This bike is fast. And it looks like a stealth bomber. It is priced around 3,400. Need I say more?
I assume the reduced price is meant as a consolation prize to those whose wallets can't or won't support the next bike up in the Felt TT food chain the DA. Long story short was I really liked this bike. I liked the way it felt and handled. And did I mention that it was fast? Okay so on my tests which controlled as much as possible except for wind this bike really stood out. Solid turning, quick acceleration and adequate climbing. The bike is also very aero with many of the components being smooth-faced or tucked out of the wind to reduce drag. The bike was definitely well thought out. So why didn't I buy it? It came down to some small things really. And that isn't to say this isn't a good bike for someone but these are three things I didn't like.
1. Well it wasn't that I didn't like the price. What I didn't like was how the price was achieved. $3400.00 was quite a bit less than I thought I'd be spending on a TT bike. In fact this amount left ample room for some really good racing wheels. And I think this is what the folks at Felt had in mind. Give folks a quality frame at a price point that puts some quality aero wheels in range, perhaps even buy them the same day with the bike. That being said, in order for them to do that you get a mish-mash of components ranging from Dura-ace rear derailleur, to Ultegra freewheel, to an FSA crank and bottom bracket set. So while your frame looks like it came straight from NASA or JPL, your components are from Frankenstein's lab. Honestly I think this was born out by the shifting which I felt was a huge disappointment.
2. For a carbon bike, this bike was heavy weighing in at about 18 or so pounds. Again, we can probably trace some of that weight back to the components.
3. Another good/bad thing really. This bike was really, really stiff. Probably a factor of the high modulus carbon and the lay up. The good news is this makes climbing and accelerating on this bike very lively and responsive. You step on the pedals and you just go. The bad is that the bike ride felt rougher than I would have imagined. Honestly, I could have been on an aluminum frame with my eyes closed and wouldn't have known the difference. But I'm not a big guy. I would guess the ride would feel softer if I were a few pounds heavier. But that would also eat away at the responsiveness of the ride.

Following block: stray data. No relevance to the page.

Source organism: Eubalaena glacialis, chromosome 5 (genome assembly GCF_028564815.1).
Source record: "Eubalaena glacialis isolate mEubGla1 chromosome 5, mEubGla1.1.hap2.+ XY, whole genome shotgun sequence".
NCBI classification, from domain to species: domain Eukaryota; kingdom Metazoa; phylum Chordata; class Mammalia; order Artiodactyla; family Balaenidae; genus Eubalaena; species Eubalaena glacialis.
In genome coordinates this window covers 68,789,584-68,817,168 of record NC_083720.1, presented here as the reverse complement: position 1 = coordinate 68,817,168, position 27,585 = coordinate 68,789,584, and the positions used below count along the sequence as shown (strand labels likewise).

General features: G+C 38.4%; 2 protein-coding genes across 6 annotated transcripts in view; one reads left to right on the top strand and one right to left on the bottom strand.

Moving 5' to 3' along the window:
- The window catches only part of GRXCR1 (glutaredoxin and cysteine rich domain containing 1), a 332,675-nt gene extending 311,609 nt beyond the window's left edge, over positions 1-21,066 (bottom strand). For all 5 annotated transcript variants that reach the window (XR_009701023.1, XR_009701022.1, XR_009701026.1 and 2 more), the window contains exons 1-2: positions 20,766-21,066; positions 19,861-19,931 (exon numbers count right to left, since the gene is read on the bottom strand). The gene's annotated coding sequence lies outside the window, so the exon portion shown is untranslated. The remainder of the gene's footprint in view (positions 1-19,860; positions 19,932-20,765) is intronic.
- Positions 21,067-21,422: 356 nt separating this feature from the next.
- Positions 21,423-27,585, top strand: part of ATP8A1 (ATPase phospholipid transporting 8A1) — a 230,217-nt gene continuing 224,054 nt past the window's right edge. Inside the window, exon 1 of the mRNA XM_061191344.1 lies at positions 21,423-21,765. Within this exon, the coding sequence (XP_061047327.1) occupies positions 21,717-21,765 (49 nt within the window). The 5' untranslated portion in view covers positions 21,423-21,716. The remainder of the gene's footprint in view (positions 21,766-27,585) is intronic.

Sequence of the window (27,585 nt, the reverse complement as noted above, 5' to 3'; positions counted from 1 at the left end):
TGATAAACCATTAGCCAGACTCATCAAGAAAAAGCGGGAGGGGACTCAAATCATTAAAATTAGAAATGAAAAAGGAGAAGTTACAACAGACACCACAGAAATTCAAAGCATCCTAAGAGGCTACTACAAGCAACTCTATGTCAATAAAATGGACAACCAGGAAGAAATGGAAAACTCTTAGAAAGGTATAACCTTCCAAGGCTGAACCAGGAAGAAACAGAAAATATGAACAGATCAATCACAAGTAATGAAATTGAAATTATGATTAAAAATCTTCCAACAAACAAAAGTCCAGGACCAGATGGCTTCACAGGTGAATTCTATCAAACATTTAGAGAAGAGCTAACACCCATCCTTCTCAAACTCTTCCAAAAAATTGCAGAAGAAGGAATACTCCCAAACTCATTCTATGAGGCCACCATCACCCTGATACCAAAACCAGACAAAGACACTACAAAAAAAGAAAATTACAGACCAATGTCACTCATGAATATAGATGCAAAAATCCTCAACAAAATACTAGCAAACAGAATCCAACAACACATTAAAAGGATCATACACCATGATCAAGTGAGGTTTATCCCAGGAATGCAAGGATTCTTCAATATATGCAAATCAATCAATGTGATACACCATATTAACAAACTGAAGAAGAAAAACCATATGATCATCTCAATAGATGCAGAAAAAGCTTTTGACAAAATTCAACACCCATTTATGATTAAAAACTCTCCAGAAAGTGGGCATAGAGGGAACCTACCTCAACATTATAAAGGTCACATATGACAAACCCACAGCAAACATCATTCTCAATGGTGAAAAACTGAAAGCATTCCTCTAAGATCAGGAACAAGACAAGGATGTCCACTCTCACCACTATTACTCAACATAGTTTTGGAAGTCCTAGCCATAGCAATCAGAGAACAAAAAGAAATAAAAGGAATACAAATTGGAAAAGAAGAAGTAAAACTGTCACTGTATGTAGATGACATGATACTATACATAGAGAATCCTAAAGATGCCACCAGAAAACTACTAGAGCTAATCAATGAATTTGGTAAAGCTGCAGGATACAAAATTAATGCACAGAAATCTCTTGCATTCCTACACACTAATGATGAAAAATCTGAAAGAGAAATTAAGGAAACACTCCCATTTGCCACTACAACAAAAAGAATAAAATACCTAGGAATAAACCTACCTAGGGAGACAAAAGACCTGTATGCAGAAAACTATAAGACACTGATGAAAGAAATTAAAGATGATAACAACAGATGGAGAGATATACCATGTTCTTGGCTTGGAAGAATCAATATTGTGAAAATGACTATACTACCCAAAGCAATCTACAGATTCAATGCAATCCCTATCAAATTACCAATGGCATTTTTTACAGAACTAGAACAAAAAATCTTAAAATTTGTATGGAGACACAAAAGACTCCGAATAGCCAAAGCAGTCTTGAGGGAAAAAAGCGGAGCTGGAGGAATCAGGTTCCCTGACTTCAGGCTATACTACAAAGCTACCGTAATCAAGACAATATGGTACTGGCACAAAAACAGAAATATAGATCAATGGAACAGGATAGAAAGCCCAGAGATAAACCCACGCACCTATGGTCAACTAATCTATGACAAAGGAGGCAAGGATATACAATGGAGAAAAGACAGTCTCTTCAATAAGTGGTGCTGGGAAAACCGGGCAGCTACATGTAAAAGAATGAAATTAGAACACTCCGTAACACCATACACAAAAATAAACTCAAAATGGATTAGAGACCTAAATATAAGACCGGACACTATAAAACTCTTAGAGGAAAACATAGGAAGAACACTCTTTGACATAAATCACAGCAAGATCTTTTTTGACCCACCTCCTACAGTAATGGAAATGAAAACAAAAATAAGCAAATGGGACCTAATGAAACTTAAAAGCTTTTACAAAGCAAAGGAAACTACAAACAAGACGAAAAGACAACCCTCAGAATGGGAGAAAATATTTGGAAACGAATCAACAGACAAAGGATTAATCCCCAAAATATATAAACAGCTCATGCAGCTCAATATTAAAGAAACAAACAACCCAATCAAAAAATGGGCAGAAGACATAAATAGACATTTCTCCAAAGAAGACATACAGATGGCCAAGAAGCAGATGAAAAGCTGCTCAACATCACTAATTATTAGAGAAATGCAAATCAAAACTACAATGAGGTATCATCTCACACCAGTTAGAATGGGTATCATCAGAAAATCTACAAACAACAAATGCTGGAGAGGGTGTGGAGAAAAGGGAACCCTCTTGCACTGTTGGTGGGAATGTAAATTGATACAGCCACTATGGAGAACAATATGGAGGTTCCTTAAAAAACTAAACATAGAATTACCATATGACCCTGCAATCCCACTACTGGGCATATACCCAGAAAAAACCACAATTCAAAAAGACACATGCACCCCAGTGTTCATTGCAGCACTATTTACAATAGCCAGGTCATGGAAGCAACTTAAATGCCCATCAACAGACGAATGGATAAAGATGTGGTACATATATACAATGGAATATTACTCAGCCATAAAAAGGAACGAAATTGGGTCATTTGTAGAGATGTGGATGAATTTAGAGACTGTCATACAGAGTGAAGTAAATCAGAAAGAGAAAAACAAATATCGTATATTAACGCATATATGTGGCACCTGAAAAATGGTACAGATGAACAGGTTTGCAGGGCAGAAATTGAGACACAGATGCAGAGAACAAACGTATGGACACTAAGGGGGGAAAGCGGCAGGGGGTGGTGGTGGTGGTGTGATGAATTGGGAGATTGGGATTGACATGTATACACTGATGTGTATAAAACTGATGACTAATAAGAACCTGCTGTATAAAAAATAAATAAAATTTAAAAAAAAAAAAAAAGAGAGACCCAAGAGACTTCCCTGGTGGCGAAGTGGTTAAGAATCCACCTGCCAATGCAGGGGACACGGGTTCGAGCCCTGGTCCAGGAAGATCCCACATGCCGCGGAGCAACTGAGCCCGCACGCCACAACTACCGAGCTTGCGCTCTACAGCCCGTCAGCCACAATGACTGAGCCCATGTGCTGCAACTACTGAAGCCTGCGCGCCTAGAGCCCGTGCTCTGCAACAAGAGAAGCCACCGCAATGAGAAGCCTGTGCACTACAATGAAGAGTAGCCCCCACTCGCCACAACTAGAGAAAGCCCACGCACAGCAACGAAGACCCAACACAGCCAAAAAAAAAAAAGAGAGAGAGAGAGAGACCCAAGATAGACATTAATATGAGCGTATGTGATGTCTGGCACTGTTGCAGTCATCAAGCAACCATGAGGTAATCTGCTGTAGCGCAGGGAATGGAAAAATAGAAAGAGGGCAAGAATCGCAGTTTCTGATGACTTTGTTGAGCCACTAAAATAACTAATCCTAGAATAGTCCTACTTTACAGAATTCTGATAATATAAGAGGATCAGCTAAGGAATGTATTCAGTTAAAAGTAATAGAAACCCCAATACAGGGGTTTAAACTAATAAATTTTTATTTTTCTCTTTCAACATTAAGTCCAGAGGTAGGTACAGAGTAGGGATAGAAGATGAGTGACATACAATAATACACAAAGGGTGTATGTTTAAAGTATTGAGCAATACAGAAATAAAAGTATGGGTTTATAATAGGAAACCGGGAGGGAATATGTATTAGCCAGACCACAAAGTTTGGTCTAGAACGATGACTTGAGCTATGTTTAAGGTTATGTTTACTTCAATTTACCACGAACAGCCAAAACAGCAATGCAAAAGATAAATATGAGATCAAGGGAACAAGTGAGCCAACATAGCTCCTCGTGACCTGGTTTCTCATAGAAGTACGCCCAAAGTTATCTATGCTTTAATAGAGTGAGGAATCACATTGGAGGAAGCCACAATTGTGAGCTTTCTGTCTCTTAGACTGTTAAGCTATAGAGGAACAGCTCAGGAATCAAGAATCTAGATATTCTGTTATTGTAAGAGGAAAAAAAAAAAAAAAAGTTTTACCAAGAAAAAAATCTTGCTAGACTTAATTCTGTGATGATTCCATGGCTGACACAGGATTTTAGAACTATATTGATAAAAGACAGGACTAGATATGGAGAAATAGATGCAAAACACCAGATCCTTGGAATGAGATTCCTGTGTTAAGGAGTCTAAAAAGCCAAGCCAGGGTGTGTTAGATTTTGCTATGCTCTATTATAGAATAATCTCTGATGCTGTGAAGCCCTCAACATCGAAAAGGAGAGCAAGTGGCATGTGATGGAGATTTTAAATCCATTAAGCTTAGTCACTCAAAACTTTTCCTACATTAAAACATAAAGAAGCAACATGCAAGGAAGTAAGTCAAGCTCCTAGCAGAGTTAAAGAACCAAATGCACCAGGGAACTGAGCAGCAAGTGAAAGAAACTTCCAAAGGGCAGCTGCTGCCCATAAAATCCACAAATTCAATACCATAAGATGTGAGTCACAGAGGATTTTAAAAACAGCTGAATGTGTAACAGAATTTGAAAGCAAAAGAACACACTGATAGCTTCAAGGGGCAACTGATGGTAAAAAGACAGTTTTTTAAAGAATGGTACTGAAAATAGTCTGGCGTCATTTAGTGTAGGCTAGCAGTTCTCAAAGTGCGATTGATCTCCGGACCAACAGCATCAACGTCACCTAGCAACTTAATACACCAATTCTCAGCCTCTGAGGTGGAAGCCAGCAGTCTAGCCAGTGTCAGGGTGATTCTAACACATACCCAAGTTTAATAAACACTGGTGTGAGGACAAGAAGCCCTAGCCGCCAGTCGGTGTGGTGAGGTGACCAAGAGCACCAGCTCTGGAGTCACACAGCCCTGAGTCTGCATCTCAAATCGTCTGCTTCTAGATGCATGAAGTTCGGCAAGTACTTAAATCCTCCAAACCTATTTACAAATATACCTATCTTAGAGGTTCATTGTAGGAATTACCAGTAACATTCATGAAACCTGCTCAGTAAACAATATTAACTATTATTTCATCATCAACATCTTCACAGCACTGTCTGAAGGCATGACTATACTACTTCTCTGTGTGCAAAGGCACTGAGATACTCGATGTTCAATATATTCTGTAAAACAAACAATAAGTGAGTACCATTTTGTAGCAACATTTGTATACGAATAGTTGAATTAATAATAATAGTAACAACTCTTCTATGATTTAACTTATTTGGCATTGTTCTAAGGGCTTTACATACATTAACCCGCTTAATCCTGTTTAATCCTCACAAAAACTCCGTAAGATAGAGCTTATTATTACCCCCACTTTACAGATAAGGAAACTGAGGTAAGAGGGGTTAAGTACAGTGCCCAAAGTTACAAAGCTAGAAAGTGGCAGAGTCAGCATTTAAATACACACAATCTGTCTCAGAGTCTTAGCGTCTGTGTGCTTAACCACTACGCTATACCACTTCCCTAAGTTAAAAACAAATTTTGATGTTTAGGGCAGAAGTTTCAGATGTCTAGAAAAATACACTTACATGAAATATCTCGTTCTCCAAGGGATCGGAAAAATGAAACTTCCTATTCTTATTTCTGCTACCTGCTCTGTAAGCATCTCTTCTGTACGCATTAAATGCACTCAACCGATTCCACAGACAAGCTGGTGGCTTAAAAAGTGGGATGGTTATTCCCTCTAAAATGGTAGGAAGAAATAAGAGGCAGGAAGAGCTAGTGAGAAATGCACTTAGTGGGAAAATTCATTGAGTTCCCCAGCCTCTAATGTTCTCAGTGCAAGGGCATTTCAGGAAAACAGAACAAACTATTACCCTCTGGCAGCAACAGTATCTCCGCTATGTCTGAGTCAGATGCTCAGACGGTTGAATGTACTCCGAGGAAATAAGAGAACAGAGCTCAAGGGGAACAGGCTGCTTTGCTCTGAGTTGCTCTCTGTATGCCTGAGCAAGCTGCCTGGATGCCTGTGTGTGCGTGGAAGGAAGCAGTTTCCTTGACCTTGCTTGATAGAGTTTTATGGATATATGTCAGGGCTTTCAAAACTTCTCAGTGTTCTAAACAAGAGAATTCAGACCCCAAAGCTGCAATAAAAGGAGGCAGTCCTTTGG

All in all if you aren't picky about your components and want a fast bike for your buck that leaves enough for good wheels, the Felt B2 is definitely worth a ride. Oh and as I was looking over the specs again I noticed the free wheel is a "tight" 12-23 and the crank is a 54/42. This probably accounts for the speed factor. What I mean is the gearing on the freewheel is going to be very consistent from gear to gear. That is awesome for a time trial because it means you won't have any dead spots where your gearing is either too hard or too easy for the terrain. But with the 54/42 on the crank, you need to have some strong legs because the 23 on the back is as small as it gets. Translation? Climbing in an area like Austin, say Bee Caves or the Dam Loop won't be easy. Normal gearing on bikes is usually something on the order of a 12-24 and a 53/39 crank. Just something to consider if this is going to be your main training bike.